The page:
The purpose of this study was to show that the pathological changes in the tympanic cavity of the preliminary report were not made by electron beam irradiation. According to the electron iso dose curve, when the pharyngal orifice of the auditory tube was irradiated with the same condition as the prelimimary study, the tympanic cavity would be suffered from the dispersed beam at a dose of less than 200 rad. We conducted three experiments to know the histopathological effects of electron bean irradiation to the tympanic cavity with dose of 200 rad. Guinea pigs, with intact tympanic membrane and normal Preyer reflex were used. 1) One of the temporal bones of the guinea pig was irradiated with electron beam at a dose of 200 red. 2) One of the temporal bones of the guinea pig was irradiated with electron beam at a dose of 2, 000 rad. Electron iso dose curve showed that the other site of the temporal bones would be irradiated at a dose of less than 200 rad. We observed the pathological findings of the nonirradiated site. 3) Non-irradiated guinea pigs. 1 M, and 2 M after irradiation, animals were sacrificed and serial sections of the middle ear were made. Histopathological findings of the tympanic cavityty were as follows. 1) No remarkable changes were observed in the tympanic cavity. 2) In the irradiated site of the temporal bones, dillatation and proliferation of blood vessels, and slight round cell infiltration were detected within the submucosa. Mucosal epithelium showed no discernible alterations. The tympanic cavity was filled with acidophilic effusion, containing only a few cells, such as lymphocytes, macrophages, and fibrin. Neutrophilic cells were also sparsely found in the effusion. In the non-irradiated site of the temporal bones, histopathological findings were almost normal. 3) The tympanic cavity showed no discernible changes. Histopathological findings of the auditory tube were as follows. 1) A few inflammatory cell infiltration, and slight proliferation of the fibroblasts within the submucosa were observed, around the pharyngeal orifice. Mucosal epithelium showed no remarkable changes. The lumen of the tube was filled with thick mucoid substance secreted from the tubal glands, containing only a few inflammatory cells. In the group 2, and 3, localization and severity of changes were almost same as in the group 1. Those changes were recognized as the physiological response against an ordinary infection. In summary, the present study revealed that the electron beam irradiation at a dose of 200 rad to the tympanic cavity caused no discernible alterations. And those findings suggested that in the preliminary report the histopathological changes in the tympanic cavity were induced not by irradiation but by the experimental tubal insufficiency.
Since 1980, we have been using the Crib-OGram at the Japanese Red Cross Medical Center to screen babies who were at risk for hearing loss. In 1983 the shorter Crib-O-Gram (S-COG) without Interstimulus Intervals (ISI) was introduced. This report researches the comparison of results from the S-COG without ISI to results from the original Crid-O-Gram with NI (L-COG). Average screening time with the S-COG was 37 minutes, and 1 hour 52 minutes with the L-COG. Screening scores were not significantly different between the two groups. Second screening scores were significantly higher than the first one (P<0.01), which was conducted the previous day. And when comparing the first and second screening scores, the S-COG's scores were significantly higher than those of the L-COG (P<0.01).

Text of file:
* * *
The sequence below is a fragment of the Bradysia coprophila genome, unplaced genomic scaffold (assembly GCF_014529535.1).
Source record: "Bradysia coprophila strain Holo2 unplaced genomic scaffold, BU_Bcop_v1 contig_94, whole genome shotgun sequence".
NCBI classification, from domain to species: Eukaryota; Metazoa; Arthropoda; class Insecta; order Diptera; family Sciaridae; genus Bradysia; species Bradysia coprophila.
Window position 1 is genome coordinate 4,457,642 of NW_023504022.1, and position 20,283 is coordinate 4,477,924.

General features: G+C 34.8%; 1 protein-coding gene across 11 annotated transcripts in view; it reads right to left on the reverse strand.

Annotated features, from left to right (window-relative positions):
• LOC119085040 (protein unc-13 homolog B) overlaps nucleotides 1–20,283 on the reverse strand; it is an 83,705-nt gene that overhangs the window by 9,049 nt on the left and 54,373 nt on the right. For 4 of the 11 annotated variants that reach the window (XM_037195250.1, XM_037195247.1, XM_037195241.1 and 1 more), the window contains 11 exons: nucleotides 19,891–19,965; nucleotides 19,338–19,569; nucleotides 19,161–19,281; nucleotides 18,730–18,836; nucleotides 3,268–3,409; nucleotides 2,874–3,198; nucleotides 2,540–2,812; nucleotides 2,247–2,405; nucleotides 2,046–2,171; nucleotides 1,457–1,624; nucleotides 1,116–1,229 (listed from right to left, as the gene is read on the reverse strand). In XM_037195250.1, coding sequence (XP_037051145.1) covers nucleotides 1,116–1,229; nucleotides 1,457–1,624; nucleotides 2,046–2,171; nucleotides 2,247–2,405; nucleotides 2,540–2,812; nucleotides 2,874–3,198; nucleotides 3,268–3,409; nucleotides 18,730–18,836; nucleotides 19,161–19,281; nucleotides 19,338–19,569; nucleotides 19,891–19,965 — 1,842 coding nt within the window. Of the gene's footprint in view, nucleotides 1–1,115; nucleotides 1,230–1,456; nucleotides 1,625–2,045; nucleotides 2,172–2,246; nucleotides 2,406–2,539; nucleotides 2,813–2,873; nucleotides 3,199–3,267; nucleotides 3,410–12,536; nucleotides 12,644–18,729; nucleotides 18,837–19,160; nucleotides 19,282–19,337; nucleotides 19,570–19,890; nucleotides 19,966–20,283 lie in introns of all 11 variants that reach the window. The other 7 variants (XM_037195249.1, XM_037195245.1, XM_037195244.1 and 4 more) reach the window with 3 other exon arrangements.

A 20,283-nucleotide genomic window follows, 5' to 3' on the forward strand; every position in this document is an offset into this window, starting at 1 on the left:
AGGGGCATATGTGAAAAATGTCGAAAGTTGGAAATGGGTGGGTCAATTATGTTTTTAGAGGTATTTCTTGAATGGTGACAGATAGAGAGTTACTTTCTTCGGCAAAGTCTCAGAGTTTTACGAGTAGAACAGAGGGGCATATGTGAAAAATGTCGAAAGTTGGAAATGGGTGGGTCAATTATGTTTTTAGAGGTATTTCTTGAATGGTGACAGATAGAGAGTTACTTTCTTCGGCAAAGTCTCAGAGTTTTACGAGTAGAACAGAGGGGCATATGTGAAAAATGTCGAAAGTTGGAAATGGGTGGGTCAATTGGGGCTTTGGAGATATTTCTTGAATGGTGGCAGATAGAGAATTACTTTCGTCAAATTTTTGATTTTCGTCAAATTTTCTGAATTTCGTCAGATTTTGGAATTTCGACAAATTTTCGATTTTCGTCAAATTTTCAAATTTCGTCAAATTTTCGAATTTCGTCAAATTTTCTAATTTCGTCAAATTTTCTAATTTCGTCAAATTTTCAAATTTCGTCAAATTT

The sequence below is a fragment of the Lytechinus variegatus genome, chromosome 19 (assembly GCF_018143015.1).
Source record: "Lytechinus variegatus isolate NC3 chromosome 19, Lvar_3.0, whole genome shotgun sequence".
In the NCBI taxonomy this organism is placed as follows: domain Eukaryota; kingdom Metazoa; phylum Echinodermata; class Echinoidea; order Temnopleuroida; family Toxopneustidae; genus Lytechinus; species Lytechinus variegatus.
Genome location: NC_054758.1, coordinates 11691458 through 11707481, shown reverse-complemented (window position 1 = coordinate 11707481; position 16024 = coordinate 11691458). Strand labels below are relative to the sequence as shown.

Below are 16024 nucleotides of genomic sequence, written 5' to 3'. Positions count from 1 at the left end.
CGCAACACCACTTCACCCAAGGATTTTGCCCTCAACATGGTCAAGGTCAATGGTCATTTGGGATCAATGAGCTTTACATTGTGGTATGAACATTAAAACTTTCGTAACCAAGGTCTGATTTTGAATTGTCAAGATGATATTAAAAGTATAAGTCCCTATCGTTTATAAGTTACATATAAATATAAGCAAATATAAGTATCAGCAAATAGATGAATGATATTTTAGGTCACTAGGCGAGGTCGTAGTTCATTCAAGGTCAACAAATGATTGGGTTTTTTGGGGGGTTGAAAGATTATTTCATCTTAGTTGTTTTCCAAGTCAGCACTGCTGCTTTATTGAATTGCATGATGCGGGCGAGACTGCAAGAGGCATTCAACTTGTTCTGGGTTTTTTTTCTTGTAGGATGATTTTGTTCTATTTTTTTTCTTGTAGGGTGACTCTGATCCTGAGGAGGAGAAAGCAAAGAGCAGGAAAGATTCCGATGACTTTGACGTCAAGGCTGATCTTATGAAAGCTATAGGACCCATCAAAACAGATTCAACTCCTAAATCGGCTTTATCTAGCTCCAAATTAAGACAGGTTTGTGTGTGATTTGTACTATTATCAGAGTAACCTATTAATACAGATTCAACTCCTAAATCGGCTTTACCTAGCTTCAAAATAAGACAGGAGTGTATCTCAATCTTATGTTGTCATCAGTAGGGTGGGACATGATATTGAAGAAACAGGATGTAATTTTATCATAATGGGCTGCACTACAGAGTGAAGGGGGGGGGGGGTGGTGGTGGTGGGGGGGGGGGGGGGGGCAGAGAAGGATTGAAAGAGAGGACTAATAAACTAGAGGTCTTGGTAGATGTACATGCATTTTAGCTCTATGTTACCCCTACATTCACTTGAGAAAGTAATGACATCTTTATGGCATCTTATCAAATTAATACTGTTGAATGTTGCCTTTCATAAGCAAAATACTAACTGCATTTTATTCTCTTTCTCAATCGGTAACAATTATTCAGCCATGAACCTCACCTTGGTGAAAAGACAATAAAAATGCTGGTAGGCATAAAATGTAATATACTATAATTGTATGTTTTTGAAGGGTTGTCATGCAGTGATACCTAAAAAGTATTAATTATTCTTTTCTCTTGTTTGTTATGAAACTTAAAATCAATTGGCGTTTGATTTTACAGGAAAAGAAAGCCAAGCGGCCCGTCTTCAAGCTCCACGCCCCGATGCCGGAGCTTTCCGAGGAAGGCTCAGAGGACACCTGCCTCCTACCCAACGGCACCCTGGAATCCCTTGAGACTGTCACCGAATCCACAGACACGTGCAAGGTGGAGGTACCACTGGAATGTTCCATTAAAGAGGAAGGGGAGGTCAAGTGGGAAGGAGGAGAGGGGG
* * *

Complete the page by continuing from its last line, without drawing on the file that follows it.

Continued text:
A 36-year-old female had hemifacial spasm and paresis for one year. CT-scan revealed a largemiddle cranial fossa mass which destroyed partially the root of the internal acoustic meatus. The patient showed no trigeminal signs and symptoms. On surgery, a trigeminal neurinoma was confirmed. Differential diagnosis is discussed.
A case of von Rceklinghausen's disease has been observed for 6 years. The patient was a 22-year-old male. He visited the otolaryngology clinic with complaints of bilateral hearing loss, right facial palsy, right ophthalmoplegia, gait disturbance, and bilateral muscle atrophy of the extremities. Swelling was noted in the right neck and pharyngo-laryngeal area. Café au lait spots were noticed. The bilateral hearing loss was caused by bilateral acoustic neurinomas, which were confirmed by CT-scan examintion. The hearing loss gradually progressed. The patient was young and had tumors in many cranial nerves, therefore the treatment should have been performed very carefully.
Glomus jugulare tumor is of rare occurrence among Japanese. The authors report three cases, all of which had been treated by operation. However, two of the three cases recurred in several years. The two cases that recurred were tumors adhering to the jugular bulb where the separation caused considerable bleeding during the initial surgery. The key factor in surgery would be that whether the surgeon know exactly the relation of the tumor to the jugular bulb prior to surgery. In case where the adhesions are too close to the jugular bulb the tumor would have to be removed by infratemporal fossa approach and ligating the internal jugular vein prior to the separation by for a complete removal of tumor without being complicated with recurrence.